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Friday, Aug 06 2010 | 15:39 Buy this now at GoodToGo (B2B)

Up until now, Bruce Haack’s legacy has only existed in the quirks, glitches, and audio signals of techno-luminaries such as Zapp and Kraftwerk, left unacknowledged and relatively unknown. But with the release of Farad Bruce Haack, the electronic music pioneer can finally be lifted out of the sooty fields of arcane knowledge and placed into a justifiable position of recognition.

Haack’s music is rooted in the idea that humans and electronic machines share a reciprocal relationship that manifests itself through sounds. In order to further explore this dynamic, Haack dropped out of Juilliard to pursue a more experimental course in, surprisingly, educational children’s music. Haack released material off his own label Dimension 5 Records in 1962, which allowed him to mix kinetic energy, infuse psychedelic philosophy, and pluck sounds from various genres across the board. Adding to his musical pastiches, Haack used home-made modular synthesizers, proto-vocoders, and the heat-touch sensitive Dermatron to expand his music into the technological realm of creativity.

After contributing to commercials, TV shows such as Mister Rogers, and theatre productions, Haack released the acid-rock-techno gem Electric Lucifer, a conceptual masterpiece that maps out a war between heaven and hell, and where notions of “powerlove” are mediated through Moog synths. Similar to friend Raymond Scott (who J-Dilla sampled for “Lightworks”), Haack’s facility to create new electronic soundscapes has turned his work into a virtual music library, one whose samples have already been culled by the likes of Cut Chemist.

Farad Bruce Haack serves as a glowing primer of Haack’s work throughout his career. Touching on the lush, pysch-electronic grooves of the Electric Lucifer period and extending to his more abstract, angular works, this compilation highlights his use of the Farad, one of the first musical vocoders invented at the time. Yet amidst echoey reverb and haunting drones, Haack himself manages to create something primal and human, not necessarily conflating human and electronic but posing them as compatible partners.

Press Quotes:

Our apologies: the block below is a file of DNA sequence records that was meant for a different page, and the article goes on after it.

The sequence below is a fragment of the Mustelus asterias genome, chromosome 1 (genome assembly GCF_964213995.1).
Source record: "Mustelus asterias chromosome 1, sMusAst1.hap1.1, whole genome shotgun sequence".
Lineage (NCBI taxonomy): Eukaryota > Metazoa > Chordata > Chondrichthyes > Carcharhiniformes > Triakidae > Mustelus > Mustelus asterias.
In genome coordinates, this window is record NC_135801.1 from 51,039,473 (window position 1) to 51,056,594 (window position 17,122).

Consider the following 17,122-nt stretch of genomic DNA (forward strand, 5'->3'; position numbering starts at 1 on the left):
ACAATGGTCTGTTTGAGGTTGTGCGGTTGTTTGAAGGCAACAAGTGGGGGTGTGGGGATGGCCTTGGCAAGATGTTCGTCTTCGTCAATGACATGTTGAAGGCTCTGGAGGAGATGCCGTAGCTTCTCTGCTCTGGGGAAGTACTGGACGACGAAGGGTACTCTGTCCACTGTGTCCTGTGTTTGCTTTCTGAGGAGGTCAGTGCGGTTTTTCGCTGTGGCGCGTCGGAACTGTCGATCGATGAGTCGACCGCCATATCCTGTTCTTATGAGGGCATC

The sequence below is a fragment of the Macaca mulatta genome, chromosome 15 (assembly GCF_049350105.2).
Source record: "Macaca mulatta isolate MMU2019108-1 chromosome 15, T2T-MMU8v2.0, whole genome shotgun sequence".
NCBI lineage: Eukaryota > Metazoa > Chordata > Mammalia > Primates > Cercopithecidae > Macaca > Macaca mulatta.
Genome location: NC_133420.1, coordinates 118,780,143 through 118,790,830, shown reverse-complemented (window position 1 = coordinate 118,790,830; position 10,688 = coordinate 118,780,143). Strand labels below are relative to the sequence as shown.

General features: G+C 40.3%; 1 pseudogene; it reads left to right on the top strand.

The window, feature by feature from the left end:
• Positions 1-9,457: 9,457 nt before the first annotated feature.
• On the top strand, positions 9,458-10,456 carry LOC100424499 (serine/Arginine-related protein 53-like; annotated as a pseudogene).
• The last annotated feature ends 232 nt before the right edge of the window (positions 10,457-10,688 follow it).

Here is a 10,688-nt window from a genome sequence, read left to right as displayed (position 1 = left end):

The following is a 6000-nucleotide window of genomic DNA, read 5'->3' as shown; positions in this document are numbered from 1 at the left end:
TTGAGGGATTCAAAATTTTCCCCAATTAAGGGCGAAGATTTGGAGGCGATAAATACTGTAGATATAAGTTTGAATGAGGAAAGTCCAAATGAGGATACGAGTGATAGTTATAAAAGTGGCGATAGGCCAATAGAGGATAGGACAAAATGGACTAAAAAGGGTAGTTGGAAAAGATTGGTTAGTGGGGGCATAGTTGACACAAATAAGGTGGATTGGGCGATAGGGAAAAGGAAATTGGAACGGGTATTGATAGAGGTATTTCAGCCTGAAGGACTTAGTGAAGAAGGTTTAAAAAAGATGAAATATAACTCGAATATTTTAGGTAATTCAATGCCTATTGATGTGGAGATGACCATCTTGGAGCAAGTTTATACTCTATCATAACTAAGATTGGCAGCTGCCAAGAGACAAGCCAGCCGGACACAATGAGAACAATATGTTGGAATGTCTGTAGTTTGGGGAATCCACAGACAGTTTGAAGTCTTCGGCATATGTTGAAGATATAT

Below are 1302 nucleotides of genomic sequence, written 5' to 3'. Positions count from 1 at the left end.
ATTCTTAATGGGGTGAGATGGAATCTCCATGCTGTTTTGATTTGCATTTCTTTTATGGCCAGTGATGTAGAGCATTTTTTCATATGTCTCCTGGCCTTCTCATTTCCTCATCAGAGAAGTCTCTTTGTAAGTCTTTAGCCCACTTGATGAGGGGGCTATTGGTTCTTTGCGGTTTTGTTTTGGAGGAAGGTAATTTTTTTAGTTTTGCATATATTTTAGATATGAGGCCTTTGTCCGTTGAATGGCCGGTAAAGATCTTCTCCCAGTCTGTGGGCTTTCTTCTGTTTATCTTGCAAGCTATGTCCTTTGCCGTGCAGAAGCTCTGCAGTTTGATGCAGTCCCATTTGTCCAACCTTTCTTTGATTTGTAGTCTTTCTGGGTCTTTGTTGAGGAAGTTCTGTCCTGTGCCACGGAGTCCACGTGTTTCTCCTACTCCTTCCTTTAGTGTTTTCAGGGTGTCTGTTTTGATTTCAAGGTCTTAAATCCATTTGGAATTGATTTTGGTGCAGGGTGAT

“Like a number of his contempories, including Mort Garson, Gershon Kingsley, Beaver & Krause and Jean-Jacques Perry, Haack saw a spiritual dimension to the sounds coming out of his circuits. However, no one else expressed that vision in such complex terms.” – Wire

“An autodidact who built synthesizers that spewed a panoply of deliriously quirky sounds, this misfit composer is the only person to appear on Mr. Rogers’ neighborhood and produce a classic acidhead LP (The Electric Lucifer).” – The Stranger

“Neglected as a musical force during his lifetime …” – Pitchfork

“Mad electronics from the legendary Bruce Haack – easily one of the most unusual talents to ever pick up a moog!” – Dusty Groove


01. Electric To Me Turn from The Electric Lucifer (1970)
02. Incantation from The Electric Lucifer (1970)
03. National Anthem To The Moon from The Electric Lucifer (1970)
04. Maybe This Song from Together (1971)
05. Rain Of Earth from Together (1971)
06. Rita from Single (1975)
07. Man Kind from Haackula (1978)
08. Epilogue from Haackula (1978)
09. Ancient Mariner from Electric Lucifer Book 2 (1979)
10. Stand Up Lazarus from Electric Lucifer Book 2 (1979)
11. Noon Day Sun from Electric Lucifer Book 2 (1979)
12. Lie Back from Bite (1981)
13. Snow Job from Bite (1981)
14. Program Me from Bite (1981)
15. The King from Single (1982)
16. Party Machine from Single (1982)

The album Bruce HaackFarad: Vocoder Music 1969-1982” (Stones Throw) is going to be released August 27, 2010.

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